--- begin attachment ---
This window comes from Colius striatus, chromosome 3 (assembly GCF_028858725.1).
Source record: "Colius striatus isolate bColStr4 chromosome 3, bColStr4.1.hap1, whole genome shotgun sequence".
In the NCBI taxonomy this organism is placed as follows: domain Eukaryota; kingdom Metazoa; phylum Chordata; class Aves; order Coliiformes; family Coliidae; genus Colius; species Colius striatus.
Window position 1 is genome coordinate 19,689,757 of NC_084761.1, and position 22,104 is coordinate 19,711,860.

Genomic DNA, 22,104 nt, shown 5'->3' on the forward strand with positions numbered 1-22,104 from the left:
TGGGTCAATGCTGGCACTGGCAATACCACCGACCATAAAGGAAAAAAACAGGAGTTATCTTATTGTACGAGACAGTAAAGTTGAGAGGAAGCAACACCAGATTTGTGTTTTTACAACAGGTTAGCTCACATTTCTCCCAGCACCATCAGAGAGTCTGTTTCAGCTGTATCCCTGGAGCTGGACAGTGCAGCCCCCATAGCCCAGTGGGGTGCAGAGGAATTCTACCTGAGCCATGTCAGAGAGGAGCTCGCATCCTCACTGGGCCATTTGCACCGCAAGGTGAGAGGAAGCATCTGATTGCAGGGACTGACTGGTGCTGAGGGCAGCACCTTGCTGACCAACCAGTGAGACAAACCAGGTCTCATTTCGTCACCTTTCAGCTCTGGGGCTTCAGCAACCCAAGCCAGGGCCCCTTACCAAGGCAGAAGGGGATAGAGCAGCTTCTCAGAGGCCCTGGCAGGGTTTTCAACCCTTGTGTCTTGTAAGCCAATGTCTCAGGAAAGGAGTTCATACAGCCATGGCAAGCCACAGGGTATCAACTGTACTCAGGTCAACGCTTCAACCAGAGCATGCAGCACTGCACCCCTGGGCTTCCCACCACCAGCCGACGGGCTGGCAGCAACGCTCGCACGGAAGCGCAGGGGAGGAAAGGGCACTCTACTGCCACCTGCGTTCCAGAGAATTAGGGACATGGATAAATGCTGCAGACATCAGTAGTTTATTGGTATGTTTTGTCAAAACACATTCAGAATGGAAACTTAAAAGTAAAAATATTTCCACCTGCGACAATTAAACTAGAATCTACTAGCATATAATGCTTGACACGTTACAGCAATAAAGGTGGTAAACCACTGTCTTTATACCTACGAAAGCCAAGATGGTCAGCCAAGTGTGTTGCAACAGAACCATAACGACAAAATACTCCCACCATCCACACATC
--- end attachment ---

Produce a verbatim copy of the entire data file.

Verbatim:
This window comes from Colius striatus, chromosome 3 (assembly GCF_028858725.1).
Source record: "Colius striatus isolate bColStr4 chromosome 3, bColStr4.1.hap1, whole genome shotgun sequence".
In the NCBI taxonomy this organism is placed as follows: domain Eukaryota; kingdom Metazoa; phylum Chordata; class Aves; order Coliiformes; family Coliidae; genus Colius; species Colius striatus.
Window position 1 is genome coordinate 19,689,757 of NC_084761.1, and position 22,104 is coordinate 19,711,860.

Genomic DNA, 22,104 nt, shown 5'->3' on the forward strand with positions numbered 1-22,104 from the left:
TGGGTCAATGCTGGCACTGGCAATACCACCGACCATAAAGGAAAAAAACAGGAGTTATCTTATTGTACGAGACAGTAAAGTTGAGAGGAAGCAACACCAGATTTGTGTTTTTACAACAGGTTAGCTCACATTTCTCCCAGCACCATCAGAGAGTCTGTTTCAGCTGTATCCCTGGAGCTGGACAGTGCAGCCCCCATAGCCCAGTGGGGTGCAGAGGAATTCTACCTGAGCCATGTCAGAGAGGAGCTCGCATCCTCACTGGGCCATTTGCACCGCAAGGTGAGAGGAAGCATCTGATTGCAGGGACTGACTGGTGCTGAGGGCAGCACCTTGCTGACCAACCAGTGAGACAAACCAGGTCTCATTTCGTCACCTTTCAGCTCTGGGGCTTCAGCAACCCAAGCCAGGGCCCCTTACCAAGGCAGAAGGGGATAGAGCAGCTTCTCAGAGGCCCTGGCAGGGTTTTCAACCCTTGTGTCTTGTAAGCCAATGTCTCAGGAAAGGAGTTCATACAGCCATGGCAAGCCACAGGGTATCAACTGTACTCAGGTCAACGCTTCAACCAGAGCATGCAGCACTGCACCCCTGGGCTTCCCACCACCAGCCGACGGGCTGGCAGCAACGCTCGCACGGAAGCGCAGGGGAGGAAAGGGCACTCTACTGCCACCTGCGTTCCAGAGAATTAGGGACATGGATAAATGCTGCAGACATCAGTAGTTTATTGGTATGTTTTGTCAAAACACATTCAGAATGGAAACTTAAAAGTAAAAATATTTCCACCTGCGACAATTAAACTAGAATCTACTAGCATATAATGCTTGACACGTTACAGCAATAAAGGTGGTAAACCACTGTCTTTATACCTACGAAAGCCAAGATGGTCAGCCAAGTGTGTTGCAACAGAACCATAACGACAAAATACTCCCACCATCCACACATC